Course, this one’s only been in the Jukebox once before, but something tells me we’ll be seeing her again…
Alfred Soto: The perky, aerobicized The ArchAndroid exhausted me, but this is one of its better moments, even if Monae doesn’t convince me she understands its homiletic moments or how to reconcile the title concept, the hysterical arrangement, and her cipher of a voice. When I’m feeling uncharitable, I might dismiss this as a karaoke singer doing Outkast’s “B.O.B.”.
David Raposa: Fantastic as an album track, where its kitchen-sinkery (what w/ the Telstar organs, the “Bombs Over Baghdad” backbeat, and the choir of Monaes strumming their harps) is right at home. But, as a single — especially compared to the cool and confident “Tightrope” — it sounds like it’s trying too hard to impress. Which means I only like it, not like-like.
Martin Skidmore: There aren’t so many R&B singers who could cope with the frantic pace of this, the beats rushing along in an absurd hurry, almost getting to drum & bass pace. Her singing is nimble and strong enough to cope, with ease by the sound of it. It heads into prog guitar territory in one place, which I could do without, and it’s not as strong as “Tightrope”, but I like it a lot.
Iain Mew: The ArchAndroid is fast becoming one of my favourite albums of the year. Taken on its own “Cold War” still sounds spacious and great (that organ intro, mmm) and finds Janelle in typically imperious vocal form, but shorn of flow and context it doesn’t quite add up to a full entity. You listen to it and don’t really “know what you’re fighting for”.
Alex Macpherson: I’ve already discussed at length the flaws that prevent Janelle Monáe’s first album from being a particularly likable work, let alone the genre-hopping masterpiece it’s painted at in more misguided critical corners; but they do mean its songs are easier to take in isolation, freed from the busy, hectoring rush of their parent album. Not that Monáe doesn’t still hoist herself on her own talent. “Cold War” is one of her less aimless songs, strong of hook and inventive of arrangement, what with the fairground organs and guitar solos and five thousand iterations of backing vocal – but it’s this intransigent aversion to giving her songs space to breathe which means that Monáe’s stated declaration that “being alone’s the only way to be” completely fails to convince. She has the imagination and the skills, as she’s so keen to show us, but is less able to match them to the emotion; consequently, it all seems a rather purposeless exercise in Musical Theatre 101.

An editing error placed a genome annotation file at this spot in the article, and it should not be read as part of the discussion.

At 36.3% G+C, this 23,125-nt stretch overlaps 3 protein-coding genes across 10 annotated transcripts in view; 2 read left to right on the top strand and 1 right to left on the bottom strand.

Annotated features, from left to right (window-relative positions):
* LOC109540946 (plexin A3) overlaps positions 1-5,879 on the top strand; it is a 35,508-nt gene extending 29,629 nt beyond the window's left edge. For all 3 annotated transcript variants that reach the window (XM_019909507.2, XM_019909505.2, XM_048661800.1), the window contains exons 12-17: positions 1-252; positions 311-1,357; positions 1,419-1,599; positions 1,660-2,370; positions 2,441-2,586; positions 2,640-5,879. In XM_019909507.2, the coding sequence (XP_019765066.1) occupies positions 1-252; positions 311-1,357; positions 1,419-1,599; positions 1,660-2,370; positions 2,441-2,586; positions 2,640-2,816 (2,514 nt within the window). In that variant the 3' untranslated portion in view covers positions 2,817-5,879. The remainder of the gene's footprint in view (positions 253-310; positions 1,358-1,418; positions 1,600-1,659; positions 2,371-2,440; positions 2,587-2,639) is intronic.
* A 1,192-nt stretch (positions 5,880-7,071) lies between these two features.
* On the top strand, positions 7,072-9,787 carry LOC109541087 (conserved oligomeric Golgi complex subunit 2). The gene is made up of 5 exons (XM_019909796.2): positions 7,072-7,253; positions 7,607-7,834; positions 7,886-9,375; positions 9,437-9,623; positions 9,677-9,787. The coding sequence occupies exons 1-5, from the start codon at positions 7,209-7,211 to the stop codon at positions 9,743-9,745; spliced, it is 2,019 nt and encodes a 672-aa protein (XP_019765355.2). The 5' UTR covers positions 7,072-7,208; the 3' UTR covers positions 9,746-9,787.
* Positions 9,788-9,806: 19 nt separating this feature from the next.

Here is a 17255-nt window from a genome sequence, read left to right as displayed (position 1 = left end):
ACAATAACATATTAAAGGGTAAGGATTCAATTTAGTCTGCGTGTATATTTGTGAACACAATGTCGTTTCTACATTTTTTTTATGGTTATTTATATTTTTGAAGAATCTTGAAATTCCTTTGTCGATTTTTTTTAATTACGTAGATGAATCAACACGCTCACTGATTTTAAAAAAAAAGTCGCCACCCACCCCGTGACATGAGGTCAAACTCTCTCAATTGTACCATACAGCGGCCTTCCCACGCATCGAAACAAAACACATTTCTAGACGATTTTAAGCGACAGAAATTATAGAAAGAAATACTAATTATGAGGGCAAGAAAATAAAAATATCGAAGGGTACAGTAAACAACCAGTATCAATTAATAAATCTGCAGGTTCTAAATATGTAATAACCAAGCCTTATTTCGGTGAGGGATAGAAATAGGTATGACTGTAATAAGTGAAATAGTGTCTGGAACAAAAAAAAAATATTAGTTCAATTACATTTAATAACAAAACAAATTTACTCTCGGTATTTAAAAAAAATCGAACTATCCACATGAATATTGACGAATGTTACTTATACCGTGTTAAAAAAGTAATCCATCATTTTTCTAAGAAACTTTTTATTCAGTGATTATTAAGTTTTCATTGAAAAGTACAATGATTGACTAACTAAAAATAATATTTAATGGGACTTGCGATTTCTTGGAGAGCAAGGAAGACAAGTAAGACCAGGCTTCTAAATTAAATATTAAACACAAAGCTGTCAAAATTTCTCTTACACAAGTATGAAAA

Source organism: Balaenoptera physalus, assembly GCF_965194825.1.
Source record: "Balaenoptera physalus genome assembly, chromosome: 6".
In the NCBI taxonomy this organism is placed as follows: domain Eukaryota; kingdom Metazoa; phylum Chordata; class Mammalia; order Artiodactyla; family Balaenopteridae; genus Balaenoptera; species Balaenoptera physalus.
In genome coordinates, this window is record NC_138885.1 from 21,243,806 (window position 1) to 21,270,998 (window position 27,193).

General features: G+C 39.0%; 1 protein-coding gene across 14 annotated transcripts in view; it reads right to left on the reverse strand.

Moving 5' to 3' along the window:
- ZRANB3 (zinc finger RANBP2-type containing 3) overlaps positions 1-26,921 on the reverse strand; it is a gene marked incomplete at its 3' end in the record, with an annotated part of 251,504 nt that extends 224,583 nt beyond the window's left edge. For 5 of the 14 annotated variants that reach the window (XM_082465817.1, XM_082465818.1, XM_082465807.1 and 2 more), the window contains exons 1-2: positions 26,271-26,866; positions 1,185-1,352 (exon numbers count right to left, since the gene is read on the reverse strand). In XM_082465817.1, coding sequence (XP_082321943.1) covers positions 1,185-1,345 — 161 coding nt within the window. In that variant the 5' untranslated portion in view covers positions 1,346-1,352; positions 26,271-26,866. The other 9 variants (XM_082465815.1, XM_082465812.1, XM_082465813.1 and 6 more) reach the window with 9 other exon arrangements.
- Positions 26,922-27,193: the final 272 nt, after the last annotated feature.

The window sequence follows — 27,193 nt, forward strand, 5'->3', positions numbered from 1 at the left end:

Michaelangelo Matos: That’s who she reminds me of: Annie Lennox! Similar well-heeled professionalism, similarly dazzling pipes, similar sense of utter distance. The robot thing fits her not because she loves Metropolis but because she isn’t good at conveying emotion.
Kat Stevens: In no way is this cold! It’s busy, frenetic and has a stupid widdly guitar solo. A cold war should involve Russian spacecraft being slowly enveloped by the jaws of an enemy rocket which snap shut and cut off radio contact. Where are the slow, doom-laden trombones, Janelle? This tune only makes sense if your war involves helicopter fights over volcano bases or a raid on a Gypsy camp in Istanbul. Actually that sounds pretty cool.
Mallory O’Donnell: The nifty thing about futurism is that amongst all this tired posturing of frosty neon beats and lousy robot voices there may eventually emerge someone who is actually from the freaky future. Sure, there is something going on here that recalls the shimmery end of Hi-NRG, the mood-shifting excesses of 80’s soundtrack theme production and various R&B/techno hybrids that either are OutKast or owe them their eyeteeth. But underneath there is so much contortion, energy, sensuality, weirdness, agony, &c. going on and bubbling up and brimming over that I don’t know whether to laugh, cry and/or scream when I hear this. I only know I wanna be there with Ms. Monae, running up that road, running up that hill.
Anthony Easton: The personal is political, and the biggest surprise on Monae’s album is how much it is about old school consciousness-raising. The energy and electronic tension ratcheting up modes of personal liberation into geo-political metaphors, and then collapsing into a desperation for a purity that can never be achieved. It is like the boom and bust cycle as small as a butterfly, and as large as that tragic chunk of Greenland that is floating somewhere in the North Atlantic. As sophisticated, excoriating, and complicated as anything that I have heard in R&B since Nina Simone.
Katherine St Asaph: World-building as a female singer-songwriter — especially one who’s relatively new, with a fully-formed idea from the outset — is hazardous. Look at the pooh-poohs Bat for Lashes got for Two Suns. Janelle Monae has mostly dodged that fate, at least in part because of Big Boi. Having a substantive EP as a precursor probably also helped. Her music stands alone, though, if you don’t give a shit about Cindi Mayweather. At first. Like a Trojan horse, “Cold War” is an immediately accessible track that Monae sings the hell out of, but it packs enough heartbreak and plot to take down a city. I can’t think of a better way to tell her story.
Jonathan Bogart: A clatter-rush beat that sounds like either Andre 3000 or Cee-Lo is coming up to bat, an elastic vocal performance that bridges the gaps between modern r&b, old-school soul, and the electro-soul of 80s British pop, a guitar break right out of early-90s Yo La Tengo, and buzzer-time harmonies that sculpt the Beach Boys out of a Suicide fog — and yeah, just spooling out references doesn’t exactly make for good criticism, but that’s kind of why critics love her: she’s as besotted with a wide discography, and as eager to make something new out of it, as they are.